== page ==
Control of steel internal cleanliness

Due to the competitive nature of the rebar market, the operational cost of reducing residual levels often is considered excessive. Yet, if one considers the total activity-based production cost, manufacturing steels are not as costly as commonly believed. The key is to measure the total activity-based cost of steelmaking throughout the entire process, including the customer’s external cost to attain quality. [2] The example below provides a simple comparison of toughness improvement through a reduction in sulphur levels. Low sulphur and low phosphorous combined with strict nitrogen control significantly increase the probability of consistently producing high quality structural steels that exhibit superior fracture toughness and impact strength. Low sulphur and low phosphorous steels improve both the castability and toughness of the steel, thereby minimizing billet, beam and slab cracking. Improvements in the rollability of the steel by reducing thermal resistance to deformation during rolling also can be achieved. Currently, there are extremely limited clean steelmaking practices applied to the production of high strength rebar throughout the world. As presented earlier, cross-application of process metallurgy practices applied to other products, such as pipelines, beams and ship plates to name a few, can be applied to seismic rebar production.

Figure 1. Impact toughness at temperature for various carbon grades [3]

Figure 2. Sulphur effect on Charpy V toughness in transverse direction Grade 50 plate [4]


Figure 2 illustrates the toughness of S355 for construction plate applications at decreased sulphur levels.  Note that for each 50 percent reduction in sulphur, Charpy impact strengths are improved at least three to four times. Beyond accommodating the customer’s need for improved toughness, the strategy for achieving a lower sulphur level also is aimed at meeting the internal operational need to reduce mill loads.  The benefits derived from finishing at low temperatures are well established. Again, some mills are unable to perform rolling at these temperatures due to load constraints placed on the mechanical drives and motors.

Homogeneous microstructure achieved through air cooling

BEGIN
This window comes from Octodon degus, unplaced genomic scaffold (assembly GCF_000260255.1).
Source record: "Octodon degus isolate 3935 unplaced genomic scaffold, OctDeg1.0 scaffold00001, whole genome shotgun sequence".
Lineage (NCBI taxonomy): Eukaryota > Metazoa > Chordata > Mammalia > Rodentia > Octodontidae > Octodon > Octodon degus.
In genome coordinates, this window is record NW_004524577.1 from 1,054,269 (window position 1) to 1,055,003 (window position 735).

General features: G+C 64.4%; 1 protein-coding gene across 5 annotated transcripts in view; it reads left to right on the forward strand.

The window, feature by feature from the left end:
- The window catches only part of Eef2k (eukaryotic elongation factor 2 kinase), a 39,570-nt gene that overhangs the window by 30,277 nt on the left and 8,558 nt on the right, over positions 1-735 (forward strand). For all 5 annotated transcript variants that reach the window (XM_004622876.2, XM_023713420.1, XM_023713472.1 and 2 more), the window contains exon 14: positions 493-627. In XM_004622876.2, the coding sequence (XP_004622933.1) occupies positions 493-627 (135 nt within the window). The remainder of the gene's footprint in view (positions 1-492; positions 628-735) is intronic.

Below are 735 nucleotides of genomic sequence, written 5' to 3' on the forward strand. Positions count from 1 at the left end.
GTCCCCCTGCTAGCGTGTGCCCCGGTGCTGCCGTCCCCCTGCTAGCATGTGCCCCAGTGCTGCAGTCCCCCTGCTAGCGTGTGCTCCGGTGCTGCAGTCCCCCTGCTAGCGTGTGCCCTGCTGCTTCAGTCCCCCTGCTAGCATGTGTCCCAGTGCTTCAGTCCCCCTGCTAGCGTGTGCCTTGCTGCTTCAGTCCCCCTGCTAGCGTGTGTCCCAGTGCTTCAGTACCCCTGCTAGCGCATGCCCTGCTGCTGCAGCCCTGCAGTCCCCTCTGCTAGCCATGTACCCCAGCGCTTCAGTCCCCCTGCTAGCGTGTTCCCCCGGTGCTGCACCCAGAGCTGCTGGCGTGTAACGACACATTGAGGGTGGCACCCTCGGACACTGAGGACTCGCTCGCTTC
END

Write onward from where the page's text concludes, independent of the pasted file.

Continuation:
The cooling scheme achieved through application of different water-cooling processes was developed several decades ago and has provided excellent performance over the years in meeting end-user needs. The TempcoreR process is applied to reinforcing bars as a way of increasing yield strength. It is a direct quench after hot rolling. [5, 6]  However, there are tradeoffs today in attempting to meet new end-user demands by incorporating the TempcoreR process for certain applications. Based on current demand for more consistent rebar from heat-to-heat, better ductility/bendability at increased yield strength and improved fatigue performance, it is recommended producers consider an alternative rebar processing approach. The goal is to obtain a homogeneous microstructure from the shell to the core of the rebar.  Water-cooled non-Nb and air-cooled Nb-rebar comparisons are made relating to their chemistry (Table 1), mechanical property data (Table 2), and microstructure (Figure 3). Stress and strain curves, including the derivation of the strain energy, are especially important. The fundamental relationship between a more uniform homogeneous microstructure and consistent mechanical properties is well established. The mixed or heterogeneous microstructure, such as exhibited in Figure 3, is expected to result in great variability.  In addition, the interface between the shell and core zone is a highly mixed microstructure and susceptible to sub-surface cracking, especially under fatigue and bending states. This mechanism has been proven in other metallurgical research showing that a sub-surface mixed microstructure is the root cause of cracks that develop under bending conditions. [8]  The comparison illustrates that the Nb air-cooled rebar exhibits four key characteristics compared to the traditional water-cooled tempered martensite shell-bainite core mixed heterogeneous microstructure. They are: (1) 30 percent increase in elongation; (2) 14 percent increase in tensile/yield ratio; (3) 39.7 percent higher strain energy (i.e., energy absorption); (4) and more homogeneous microstructure.  This next generation rebar metallurgical approach is summarized in Figure 4.